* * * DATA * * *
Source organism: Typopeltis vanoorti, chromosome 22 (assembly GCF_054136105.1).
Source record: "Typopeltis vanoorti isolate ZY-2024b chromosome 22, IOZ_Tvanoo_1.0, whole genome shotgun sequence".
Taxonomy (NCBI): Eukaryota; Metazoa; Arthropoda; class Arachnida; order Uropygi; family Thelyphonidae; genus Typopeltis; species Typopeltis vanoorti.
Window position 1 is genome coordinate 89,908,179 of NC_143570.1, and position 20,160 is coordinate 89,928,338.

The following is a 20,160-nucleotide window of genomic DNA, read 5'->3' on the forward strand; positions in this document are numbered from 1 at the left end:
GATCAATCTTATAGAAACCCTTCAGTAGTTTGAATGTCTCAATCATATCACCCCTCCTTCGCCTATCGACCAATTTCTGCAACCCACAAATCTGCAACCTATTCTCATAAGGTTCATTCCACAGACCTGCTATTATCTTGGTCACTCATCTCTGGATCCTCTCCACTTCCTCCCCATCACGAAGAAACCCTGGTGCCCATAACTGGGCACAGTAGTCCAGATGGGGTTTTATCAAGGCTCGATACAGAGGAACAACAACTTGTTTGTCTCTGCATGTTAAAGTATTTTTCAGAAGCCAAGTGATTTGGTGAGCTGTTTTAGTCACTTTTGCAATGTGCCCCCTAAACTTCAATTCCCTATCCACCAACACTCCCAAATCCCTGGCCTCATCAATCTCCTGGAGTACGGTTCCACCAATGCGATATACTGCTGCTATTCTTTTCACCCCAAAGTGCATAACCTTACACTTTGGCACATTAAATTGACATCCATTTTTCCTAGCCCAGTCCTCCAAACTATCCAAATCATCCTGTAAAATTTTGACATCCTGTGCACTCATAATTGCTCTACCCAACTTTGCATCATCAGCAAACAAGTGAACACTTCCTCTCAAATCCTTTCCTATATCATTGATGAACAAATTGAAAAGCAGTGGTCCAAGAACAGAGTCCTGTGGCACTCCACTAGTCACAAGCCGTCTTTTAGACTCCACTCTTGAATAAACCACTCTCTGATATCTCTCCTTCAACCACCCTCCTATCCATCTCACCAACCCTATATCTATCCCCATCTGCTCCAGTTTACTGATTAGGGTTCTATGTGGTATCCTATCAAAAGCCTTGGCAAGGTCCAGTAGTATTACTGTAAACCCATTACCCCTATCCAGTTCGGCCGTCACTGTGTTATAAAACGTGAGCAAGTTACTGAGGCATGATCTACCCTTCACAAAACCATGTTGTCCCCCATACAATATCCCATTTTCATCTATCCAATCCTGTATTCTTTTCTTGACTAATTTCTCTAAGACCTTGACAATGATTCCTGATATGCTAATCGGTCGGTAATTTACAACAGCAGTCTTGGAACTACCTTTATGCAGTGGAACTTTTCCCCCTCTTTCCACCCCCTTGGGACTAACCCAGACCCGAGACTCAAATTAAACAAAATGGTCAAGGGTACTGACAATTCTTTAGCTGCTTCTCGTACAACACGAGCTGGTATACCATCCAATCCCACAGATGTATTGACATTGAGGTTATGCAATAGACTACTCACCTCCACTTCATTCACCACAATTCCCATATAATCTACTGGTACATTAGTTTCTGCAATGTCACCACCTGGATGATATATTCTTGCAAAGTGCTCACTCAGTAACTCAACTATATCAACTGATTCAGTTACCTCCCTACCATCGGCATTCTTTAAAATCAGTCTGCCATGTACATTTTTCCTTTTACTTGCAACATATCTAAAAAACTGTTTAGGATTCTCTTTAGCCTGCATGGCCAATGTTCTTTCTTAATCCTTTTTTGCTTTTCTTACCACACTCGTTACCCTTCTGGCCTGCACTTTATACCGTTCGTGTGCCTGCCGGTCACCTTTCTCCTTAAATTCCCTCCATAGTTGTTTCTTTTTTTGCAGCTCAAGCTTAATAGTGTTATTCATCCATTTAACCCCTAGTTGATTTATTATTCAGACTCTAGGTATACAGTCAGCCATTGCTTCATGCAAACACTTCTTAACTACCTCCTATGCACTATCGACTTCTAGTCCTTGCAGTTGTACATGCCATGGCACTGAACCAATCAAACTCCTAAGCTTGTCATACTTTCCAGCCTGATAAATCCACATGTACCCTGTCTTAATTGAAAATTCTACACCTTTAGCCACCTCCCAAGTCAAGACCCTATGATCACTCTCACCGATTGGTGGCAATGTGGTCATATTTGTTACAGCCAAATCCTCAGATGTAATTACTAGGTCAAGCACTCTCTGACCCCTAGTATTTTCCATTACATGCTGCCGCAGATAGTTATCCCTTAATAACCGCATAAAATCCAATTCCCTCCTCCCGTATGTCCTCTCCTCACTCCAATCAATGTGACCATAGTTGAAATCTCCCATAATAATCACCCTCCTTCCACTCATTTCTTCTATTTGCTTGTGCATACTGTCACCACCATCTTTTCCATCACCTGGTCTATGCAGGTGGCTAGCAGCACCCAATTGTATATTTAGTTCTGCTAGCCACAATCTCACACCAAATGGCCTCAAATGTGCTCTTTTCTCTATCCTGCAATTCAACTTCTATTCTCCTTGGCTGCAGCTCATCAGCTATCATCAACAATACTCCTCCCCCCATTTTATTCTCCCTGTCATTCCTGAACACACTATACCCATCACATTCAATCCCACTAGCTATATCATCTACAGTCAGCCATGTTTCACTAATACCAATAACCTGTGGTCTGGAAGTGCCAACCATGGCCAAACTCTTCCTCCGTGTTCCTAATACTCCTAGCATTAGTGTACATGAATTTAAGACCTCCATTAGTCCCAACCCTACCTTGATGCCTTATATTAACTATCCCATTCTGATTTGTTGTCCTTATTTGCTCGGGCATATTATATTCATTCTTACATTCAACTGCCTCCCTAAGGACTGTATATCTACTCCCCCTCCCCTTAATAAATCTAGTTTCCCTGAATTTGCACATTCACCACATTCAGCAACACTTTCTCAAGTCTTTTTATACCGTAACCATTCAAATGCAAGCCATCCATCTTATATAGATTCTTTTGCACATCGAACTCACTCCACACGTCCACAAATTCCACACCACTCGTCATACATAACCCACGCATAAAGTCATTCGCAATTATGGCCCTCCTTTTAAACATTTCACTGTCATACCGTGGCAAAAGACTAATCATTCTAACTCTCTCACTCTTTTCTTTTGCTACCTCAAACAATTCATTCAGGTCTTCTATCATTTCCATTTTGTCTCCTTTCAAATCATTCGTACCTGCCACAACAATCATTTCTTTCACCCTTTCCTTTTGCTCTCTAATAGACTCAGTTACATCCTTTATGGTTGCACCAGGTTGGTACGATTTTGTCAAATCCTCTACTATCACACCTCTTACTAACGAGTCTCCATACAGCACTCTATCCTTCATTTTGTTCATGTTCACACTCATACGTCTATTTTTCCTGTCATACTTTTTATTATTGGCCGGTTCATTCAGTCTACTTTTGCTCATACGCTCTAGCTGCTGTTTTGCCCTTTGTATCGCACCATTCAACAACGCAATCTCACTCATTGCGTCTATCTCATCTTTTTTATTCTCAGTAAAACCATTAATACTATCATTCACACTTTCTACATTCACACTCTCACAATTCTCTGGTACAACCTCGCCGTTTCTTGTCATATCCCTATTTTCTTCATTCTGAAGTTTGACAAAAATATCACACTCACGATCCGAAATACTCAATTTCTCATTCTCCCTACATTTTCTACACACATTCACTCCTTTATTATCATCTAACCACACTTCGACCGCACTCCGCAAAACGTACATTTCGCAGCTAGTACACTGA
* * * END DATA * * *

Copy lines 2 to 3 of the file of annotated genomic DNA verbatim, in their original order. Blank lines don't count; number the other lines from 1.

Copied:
Source record: "Typopeltis vanoorti isolate ZY-2024b chromosome 22, IOZ_Tvanoo_1.0, whole genome shotgun sequence".
Taxonomy (NCBI): Eukaryota; Metazoa; Arthropoda; class Arachnida; order Uropygi; family Thelyphonidae; genus Typopeltis; species Typopeltis vanoorti.